Contentious Issues in the RE Classroom – #REchatuk

On Monday, 5th January the next #REchatuk will take place, hosted by @fionajmoss. As I have a track record in forgetting to join in (apologies!) I thought I’d post some thoughts here in advance of the session.


Firstly – as RE teachers we must not shy away from the controversial issues. Indeed, RE is at its very best when it is examining the controversial issues that are out there, and allowing our students to explore them in a safe environment. It can be tempting to side-step them, and focus on other things, but this really does shortchange the students, and doesn’t give them an understanding of religion in the 21st century

Secondly – some answers and opinions are wrong and should be challenged, or corrected. RE can be a subject which is viewed as having no ‘wrong answers’ (I have heard so many students tell me they can’t be wrong as they gave their opinion!). It is a very odd postmodern interpretation of the subject if it is truly the case that all views are equally valid. They are not. They might be wrong on a matter of fact, or on a matter of interpretation, or on stereotype, but we should be confident in challenging and correcting things that are wrong, even on controversial issues.

Thirdly – and crucially. Students still need to learn during the lesson, and about the issue. Teach the controversy! Don’t expect all students will have seen a news story, or have an understanding of what the issue is. To deal with controversial issues, we have to teach students to know about the issues, and understand views on them.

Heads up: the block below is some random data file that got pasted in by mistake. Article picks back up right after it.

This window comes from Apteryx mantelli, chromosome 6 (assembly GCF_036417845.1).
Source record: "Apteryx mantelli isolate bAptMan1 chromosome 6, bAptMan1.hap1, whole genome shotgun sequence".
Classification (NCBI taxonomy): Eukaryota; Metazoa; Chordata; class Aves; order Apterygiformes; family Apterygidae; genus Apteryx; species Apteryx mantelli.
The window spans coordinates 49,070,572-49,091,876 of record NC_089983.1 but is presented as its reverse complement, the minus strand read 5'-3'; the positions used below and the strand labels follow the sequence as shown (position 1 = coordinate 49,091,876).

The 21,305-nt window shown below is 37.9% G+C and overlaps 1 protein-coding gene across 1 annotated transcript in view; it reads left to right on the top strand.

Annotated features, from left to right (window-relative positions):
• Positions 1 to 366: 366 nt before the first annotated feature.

Finally – invite parents in to speak to you if there are concerns, so that they are clear on what is happening in the lessons, particularly around this sort of issue. However – point 2 still applies!

I hope to be involved in the discussion on Monday, and hope others can be as well. It is from 8-9pm, on #REchatuk


2 thoughts on “Contentious Issues in the RE Classroom – #REchatuk

  1. I have to agree with what you say. As uncomfortable as some topics may be for us teachers, we should try our best to tackle them. We can prepare students for a healthy debate in the respectful confines of a classroom. If educators don’t, the danger is that these discussions will take place elsewhere and won’t be done with sensitivity or the full facts. CHIC TEACHER


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